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Word of the Day

likely

LI'KELY, a. [that is, like-like.]

1. Probable; that may be rationally though or believed to have taken place in time past, or to be true now or hereafter; such as is more reasonable than the contrary. A likely story, is one which evidence, or the circumstances of the case render probable, and therefore credible.

2. Such as may be liked; pleasing; as a likely man or woman.

[This use of likely is not obsolete, as Johnson affirms, nor is it vulgar. But the English and their descendants in America differ in the application. The English apply the word to external appearance, and with them, likely is equivalent to handsome, well formed; as a likely man, a likely horse. In America, the word is usually applied to the endowments of the mind, or to pleasing accomplishments. With us, a likely man, is a man of good character and talents, or of good dispositions or accomplishments, that render him pleasing or respectable.]

LI'KELY, adv. Probably.

While man was innocent, he was likely ignorant of nothing important for him to know.

Random Word

fallowness

FAL'LOWNESS, n. A fallow state; barrenness; exemption from bearing fruit.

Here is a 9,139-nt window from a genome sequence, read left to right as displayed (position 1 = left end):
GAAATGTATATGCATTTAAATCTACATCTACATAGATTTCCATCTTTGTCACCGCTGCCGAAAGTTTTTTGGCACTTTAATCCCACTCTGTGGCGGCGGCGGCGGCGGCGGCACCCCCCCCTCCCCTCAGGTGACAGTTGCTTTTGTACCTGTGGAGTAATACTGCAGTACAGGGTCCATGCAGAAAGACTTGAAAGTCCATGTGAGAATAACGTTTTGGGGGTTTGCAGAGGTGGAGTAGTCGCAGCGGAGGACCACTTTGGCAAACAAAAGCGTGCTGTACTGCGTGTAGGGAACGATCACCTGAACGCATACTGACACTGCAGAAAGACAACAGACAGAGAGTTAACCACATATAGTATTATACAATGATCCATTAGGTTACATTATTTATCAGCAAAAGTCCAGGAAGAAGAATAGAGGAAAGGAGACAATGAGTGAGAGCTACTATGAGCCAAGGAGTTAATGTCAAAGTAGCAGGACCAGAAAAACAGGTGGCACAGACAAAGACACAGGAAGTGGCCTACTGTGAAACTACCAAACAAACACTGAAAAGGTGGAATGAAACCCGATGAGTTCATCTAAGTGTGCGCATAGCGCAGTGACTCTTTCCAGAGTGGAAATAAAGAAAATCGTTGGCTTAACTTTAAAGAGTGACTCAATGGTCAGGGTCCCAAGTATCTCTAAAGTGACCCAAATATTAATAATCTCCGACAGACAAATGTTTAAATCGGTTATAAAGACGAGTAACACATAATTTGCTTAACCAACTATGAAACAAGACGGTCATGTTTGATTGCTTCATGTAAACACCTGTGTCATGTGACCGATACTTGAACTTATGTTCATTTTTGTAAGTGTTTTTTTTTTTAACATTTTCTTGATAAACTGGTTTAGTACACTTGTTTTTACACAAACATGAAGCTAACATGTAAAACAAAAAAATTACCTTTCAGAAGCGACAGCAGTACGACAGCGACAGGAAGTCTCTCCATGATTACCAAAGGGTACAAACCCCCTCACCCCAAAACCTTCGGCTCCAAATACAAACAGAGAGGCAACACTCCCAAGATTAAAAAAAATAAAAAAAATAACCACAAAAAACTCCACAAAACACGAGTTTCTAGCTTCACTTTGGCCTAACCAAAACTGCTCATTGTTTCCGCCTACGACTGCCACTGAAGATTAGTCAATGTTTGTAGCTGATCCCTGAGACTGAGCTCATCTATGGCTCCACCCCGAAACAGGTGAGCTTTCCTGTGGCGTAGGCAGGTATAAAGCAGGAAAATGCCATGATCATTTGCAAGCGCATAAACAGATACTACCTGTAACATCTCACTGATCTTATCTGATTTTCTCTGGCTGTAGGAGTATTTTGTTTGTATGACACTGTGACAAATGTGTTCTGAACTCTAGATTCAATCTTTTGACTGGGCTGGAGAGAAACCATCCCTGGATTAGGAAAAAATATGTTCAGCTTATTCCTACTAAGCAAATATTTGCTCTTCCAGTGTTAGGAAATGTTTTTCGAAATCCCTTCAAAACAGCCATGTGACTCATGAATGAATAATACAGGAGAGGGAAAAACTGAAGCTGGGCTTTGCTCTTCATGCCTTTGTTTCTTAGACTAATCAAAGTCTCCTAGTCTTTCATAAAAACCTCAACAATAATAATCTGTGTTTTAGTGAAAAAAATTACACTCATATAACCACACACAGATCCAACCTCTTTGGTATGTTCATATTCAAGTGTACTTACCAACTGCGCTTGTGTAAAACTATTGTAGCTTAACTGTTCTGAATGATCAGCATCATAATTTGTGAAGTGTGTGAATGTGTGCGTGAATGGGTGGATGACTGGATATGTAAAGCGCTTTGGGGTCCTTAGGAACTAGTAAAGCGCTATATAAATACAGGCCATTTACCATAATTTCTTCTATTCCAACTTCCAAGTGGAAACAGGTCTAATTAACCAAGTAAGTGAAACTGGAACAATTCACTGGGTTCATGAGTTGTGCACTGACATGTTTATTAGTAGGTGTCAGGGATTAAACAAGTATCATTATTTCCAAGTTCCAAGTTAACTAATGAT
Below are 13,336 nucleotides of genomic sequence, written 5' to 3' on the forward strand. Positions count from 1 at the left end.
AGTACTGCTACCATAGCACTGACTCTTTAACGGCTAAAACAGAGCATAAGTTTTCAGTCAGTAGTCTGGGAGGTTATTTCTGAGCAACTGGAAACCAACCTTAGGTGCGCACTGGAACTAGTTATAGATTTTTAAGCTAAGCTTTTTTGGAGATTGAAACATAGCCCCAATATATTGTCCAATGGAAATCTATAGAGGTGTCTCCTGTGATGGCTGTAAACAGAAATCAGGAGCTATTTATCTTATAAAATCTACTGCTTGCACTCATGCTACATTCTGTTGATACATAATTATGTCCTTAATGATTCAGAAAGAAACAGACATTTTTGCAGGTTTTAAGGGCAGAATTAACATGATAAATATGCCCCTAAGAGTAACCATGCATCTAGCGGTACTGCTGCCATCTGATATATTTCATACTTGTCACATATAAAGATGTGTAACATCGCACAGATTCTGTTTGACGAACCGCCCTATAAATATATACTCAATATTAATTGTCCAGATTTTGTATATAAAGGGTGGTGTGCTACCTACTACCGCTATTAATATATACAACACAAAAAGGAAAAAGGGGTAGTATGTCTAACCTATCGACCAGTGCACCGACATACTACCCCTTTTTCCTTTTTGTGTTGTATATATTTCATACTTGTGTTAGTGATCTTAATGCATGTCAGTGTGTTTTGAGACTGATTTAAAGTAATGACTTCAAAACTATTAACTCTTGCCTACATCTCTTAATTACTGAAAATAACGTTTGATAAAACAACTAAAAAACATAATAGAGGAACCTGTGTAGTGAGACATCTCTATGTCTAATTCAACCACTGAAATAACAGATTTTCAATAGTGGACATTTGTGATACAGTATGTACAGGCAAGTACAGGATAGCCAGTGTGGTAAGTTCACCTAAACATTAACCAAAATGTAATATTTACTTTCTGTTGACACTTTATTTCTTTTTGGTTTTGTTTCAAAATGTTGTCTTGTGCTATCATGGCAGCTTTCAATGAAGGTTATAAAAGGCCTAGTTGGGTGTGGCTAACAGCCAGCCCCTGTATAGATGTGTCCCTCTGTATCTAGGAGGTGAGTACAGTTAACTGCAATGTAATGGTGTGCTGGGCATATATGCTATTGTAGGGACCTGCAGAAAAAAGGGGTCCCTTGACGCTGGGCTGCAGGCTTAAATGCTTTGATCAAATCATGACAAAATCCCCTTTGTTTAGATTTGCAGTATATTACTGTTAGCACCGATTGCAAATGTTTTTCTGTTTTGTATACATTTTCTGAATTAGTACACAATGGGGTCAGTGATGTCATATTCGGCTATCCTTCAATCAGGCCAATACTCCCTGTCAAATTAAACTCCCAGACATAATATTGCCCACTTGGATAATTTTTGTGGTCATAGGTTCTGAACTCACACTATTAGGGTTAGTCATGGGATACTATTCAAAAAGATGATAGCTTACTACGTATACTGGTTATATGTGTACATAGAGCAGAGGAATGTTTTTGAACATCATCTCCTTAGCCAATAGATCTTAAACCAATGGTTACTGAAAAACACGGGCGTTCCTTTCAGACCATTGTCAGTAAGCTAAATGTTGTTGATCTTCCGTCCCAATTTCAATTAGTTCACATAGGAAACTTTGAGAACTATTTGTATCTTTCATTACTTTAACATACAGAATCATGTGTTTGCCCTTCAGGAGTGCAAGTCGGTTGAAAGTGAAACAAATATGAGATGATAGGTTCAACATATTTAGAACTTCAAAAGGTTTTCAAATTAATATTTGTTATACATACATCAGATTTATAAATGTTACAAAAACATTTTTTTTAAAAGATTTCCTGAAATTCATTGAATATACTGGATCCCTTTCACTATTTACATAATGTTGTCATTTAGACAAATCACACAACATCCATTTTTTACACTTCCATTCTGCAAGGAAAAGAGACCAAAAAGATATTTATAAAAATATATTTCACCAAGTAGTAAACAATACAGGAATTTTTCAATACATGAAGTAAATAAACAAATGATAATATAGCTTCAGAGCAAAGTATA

Noah's 1828 Dictionary

First dictionary of the American Language!

Noah Webster, the Father of American Christian education, wrote the first American dictionary and established a system of rules to govern spelling, grammar, and reading. This master linguist understood the power of words, their definitions, and the need for precise word usage in communication to maintain independence. Webster used the Bible as the foundation for his definitions.

This standard reference tool will greatly assist students of all ages in their studies.

No other dictionary compares with the Webster's 1828 dictionary. The English language has changed again and again and in many instances has become corrupt. The American Dictionary of the English Language is based upon God's written word, for Noah Webster used the Bible as the foundation for his definitions. This standard reference tool will greatly assist students of all ages in their studies. From American History to literature, from science to the Word of God, this dictionary is a necessity. For homeschoolers as well as avid Bible students it is easy, fast, and sophisticated.